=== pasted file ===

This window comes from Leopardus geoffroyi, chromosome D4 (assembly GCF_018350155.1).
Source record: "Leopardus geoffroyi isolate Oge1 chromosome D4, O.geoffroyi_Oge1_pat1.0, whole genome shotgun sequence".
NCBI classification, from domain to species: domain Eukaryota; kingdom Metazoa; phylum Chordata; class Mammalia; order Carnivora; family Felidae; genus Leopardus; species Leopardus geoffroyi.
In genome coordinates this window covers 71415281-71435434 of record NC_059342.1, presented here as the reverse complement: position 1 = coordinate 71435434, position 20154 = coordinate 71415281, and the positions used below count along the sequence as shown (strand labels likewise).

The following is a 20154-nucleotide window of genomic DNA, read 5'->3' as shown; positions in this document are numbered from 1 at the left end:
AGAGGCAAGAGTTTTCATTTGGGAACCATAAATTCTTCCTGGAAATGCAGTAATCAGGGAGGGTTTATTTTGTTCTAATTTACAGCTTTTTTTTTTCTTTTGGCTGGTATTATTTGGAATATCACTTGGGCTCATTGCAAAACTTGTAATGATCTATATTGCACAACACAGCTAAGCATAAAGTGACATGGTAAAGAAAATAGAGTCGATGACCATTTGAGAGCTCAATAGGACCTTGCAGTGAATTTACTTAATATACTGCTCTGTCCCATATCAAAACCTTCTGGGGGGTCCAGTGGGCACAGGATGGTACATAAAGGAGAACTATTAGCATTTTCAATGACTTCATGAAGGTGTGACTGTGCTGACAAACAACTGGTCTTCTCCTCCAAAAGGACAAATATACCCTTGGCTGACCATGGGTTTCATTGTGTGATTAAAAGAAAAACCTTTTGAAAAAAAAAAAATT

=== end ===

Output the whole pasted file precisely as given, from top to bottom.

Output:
This window comes from Leopardus geoffroyi, chromosome D4 (assembly GCF_018350155.1).
Source record: "Leopardus geoffroyi isolate Oge1 chromosome D4, O.geoffroyi_Oge1_pat1.0, whole genome shotgun sequence".
NCBI classification, from domain to species: domain Eukaryota; kingdom Metazoa; phylum Chordata; class Mammalia; order Carnivora; family Felidae; genus Leopardus; species Leopardus geoffroyi.
In genome coordinates this window covers 71415281-71435434 of record NC_059342.1, presented here as the reverse complement: position 1 = coordinate 71435434, position 20154 = coordinate 71415281, and the positions used below count along the sequence as shown (strand labels likewise).

The following is a 20154-nucleotide window of genomic DNA, read 5'->3' as shown; positions in this document are numbered from 1 at the left end:
AGAGGCAAGAGTTTTCATTTGGGAACCATAAATTCTTCCTGGAAATGCAGTAATCAGGGAGGGTTTATTTTGTTCTAATTTACAGCTTTTTTTTTTCTTTTGGCTGGTATTATTTGGAATATCACTTGGGCTCATTGCAAAACTTGTAATGATCTATATTGCACAACACAGCTAAGCATAAAGTGACATGGTAAAGAAAATAGAGTCGATGACCATTTGAGAGCTCAATAGGACCTTGCAGTGAATTTACTTAATATACTGCTCTGTCCCATATCAAAACCTTCTGGGGGGTCCAGTGGGCACAGGATGGTACATAAAGGAGAACTATTAGCATTTTCAATGACTTCATGAAGGTGTGACTGTGCTGACAAACAACTGGTCTTCTCCTCCAAAAGGACAAATATACCCTTGGCTGACCATGGGTTTCATTGTGTGATTAAAAGAAAAACCTTTTGAAAAAAAAAAAATT